Soil crust

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Soil crusts are soil surface layers that are distinct from the rest of the bulk soil, often hardened with a platy surface. Depending on the manner of formation, soil crusts can be biological or physical. Biological soil crusts are formed by communities of microorganisms that live on the soil surface whereas physical crusts are formed by physical impact such as that of raindrops.

Biological soil crusts[edit]

Biological soil crusts are communities of living organisms on the soil surface in arid- and semi-arid ecosystems. They are found throughout the world with varying species composition and cover depending on topography, soil characteristics, climate, plant community, microhabitats, and disturbance regimes. Biological soil crusts perform important ecological roles including carbon fixation, nitrogen fixation, soil stabilization, alter soil albedo and water relations, and affect germination and nutrient levels in vascular plants. They can be damaged by fire, recreational activity, grazing, and other disturbance and can require long time periods to recover composition and function. Biological soil crusts are also known as cryptogamic, microbiotic, microphytic, or crytobiotic soils.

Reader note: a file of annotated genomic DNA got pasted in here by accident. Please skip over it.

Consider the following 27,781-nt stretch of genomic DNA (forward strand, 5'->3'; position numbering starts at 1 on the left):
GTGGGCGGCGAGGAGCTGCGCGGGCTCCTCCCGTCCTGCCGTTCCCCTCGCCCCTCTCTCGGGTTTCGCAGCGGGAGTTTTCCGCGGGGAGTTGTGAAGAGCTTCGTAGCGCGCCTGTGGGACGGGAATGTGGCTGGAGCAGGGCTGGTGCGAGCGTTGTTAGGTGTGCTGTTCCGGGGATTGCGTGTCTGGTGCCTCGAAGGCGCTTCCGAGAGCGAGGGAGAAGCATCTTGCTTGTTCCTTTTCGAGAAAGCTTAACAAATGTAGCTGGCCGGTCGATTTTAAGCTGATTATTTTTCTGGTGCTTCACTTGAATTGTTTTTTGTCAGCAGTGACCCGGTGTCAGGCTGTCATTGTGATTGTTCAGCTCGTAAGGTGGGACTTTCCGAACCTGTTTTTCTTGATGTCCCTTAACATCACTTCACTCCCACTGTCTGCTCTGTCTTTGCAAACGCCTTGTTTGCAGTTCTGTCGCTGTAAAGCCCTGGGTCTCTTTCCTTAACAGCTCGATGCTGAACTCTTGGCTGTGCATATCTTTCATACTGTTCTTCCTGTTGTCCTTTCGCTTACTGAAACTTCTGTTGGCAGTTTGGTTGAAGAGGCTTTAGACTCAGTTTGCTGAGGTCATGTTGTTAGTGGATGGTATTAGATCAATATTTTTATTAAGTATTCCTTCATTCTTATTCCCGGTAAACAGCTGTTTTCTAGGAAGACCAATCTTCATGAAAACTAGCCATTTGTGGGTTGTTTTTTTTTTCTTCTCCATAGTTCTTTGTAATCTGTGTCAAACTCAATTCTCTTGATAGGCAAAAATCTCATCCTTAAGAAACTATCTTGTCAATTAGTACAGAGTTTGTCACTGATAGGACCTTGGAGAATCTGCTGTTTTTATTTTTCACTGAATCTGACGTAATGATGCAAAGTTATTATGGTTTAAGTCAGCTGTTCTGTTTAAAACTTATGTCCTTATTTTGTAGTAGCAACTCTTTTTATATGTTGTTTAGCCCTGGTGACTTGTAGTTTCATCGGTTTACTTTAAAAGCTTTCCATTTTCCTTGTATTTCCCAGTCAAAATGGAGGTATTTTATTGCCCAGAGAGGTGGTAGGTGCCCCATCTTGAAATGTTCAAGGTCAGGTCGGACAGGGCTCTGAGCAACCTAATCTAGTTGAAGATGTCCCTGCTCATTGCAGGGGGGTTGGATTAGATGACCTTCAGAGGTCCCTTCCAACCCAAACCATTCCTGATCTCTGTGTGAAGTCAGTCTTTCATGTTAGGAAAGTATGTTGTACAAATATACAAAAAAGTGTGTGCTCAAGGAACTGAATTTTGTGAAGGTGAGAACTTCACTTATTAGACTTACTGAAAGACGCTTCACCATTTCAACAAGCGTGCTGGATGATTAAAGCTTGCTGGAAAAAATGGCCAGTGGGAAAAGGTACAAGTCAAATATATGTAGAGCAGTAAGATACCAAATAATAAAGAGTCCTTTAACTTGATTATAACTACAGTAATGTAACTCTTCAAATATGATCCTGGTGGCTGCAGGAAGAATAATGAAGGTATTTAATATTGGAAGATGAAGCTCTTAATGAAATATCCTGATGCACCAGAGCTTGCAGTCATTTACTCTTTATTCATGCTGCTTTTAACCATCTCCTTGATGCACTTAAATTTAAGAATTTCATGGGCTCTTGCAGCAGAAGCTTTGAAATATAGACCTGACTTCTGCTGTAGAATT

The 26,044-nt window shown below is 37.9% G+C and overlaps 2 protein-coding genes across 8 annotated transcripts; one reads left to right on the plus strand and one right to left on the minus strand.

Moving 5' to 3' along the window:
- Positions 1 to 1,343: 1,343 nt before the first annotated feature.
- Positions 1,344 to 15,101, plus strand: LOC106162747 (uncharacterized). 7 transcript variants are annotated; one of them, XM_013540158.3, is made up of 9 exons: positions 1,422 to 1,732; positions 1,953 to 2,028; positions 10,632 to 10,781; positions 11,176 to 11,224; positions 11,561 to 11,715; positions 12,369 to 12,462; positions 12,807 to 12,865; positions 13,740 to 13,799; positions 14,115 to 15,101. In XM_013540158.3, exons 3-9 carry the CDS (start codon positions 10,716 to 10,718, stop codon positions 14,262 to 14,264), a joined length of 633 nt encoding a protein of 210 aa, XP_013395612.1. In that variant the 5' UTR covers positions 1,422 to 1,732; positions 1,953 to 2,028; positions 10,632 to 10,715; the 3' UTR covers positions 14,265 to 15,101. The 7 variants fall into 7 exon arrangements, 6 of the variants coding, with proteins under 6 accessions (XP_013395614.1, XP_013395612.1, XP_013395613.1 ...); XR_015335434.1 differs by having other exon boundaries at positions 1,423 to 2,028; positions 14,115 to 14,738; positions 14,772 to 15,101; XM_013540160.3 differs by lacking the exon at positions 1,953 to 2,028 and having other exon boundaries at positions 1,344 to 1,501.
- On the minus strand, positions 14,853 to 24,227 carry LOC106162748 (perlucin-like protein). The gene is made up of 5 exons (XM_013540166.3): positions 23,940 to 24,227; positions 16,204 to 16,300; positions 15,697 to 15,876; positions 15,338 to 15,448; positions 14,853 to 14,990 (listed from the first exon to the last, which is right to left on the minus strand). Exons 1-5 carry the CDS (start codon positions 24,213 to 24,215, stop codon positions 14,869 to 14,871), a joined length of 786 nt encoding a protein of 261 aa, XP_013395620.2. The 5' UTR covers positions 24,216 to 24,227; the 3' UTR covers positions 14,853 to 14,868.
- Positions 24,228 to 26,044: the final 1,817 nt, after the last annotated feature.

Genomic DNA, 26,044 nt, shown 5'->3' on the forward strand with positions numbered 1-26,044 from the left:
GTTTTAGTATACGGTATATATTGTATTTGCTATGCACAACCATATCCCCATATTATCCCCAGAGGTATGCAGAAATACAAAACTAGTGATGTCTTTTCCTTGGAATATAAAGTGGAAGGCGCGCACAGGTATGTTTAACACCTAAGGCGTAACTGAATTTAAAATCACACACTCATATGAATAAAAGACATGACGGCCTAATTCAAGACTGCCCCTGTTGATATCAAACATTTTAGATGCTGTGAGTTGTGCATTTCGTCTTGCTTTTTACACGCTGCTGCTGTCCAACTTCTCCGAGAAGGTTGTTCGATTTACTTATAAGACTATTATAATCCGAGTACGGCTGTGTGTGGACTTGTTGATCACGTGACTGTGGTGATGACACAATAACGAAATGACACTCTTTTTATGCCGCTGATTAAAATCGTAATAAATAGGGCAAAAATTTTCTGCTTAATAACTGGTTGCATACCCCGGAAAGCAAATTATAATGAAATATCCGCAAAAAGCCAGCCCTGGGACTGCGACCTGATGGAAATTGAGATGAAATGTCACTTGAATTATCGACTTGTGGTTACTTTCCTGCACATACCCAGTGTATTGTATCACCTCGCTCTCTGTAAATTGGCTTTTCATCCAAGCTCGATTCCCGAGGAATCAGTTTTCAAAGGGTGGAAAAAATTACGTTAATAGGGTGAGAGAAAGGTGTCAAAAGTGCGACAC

Physical soil crusts[edit]

Physical (as apposed to biological) soil crusts results from raindrop or trampling impacts. They are often hardened relative to uncrusted soil due to the accumulation of salts and silica. These can coexist with biological soil crusts, but have different ecological impact due to their difference in formation and composition. Physical soil crusts often reduce water infiltration, can inhibit plant establishment, and when disrupted can be eroded rapidly.[1]

References[edit]

  1. ^ Belnap, Jayne, et al. 2001. Biological Soil Crusts: Ecology and Management. U. S. Department of Interior, Bureau of Land Management and U. S. Geological Survey. Technical Reference 1730-2. 118p. [1]

External references[edit]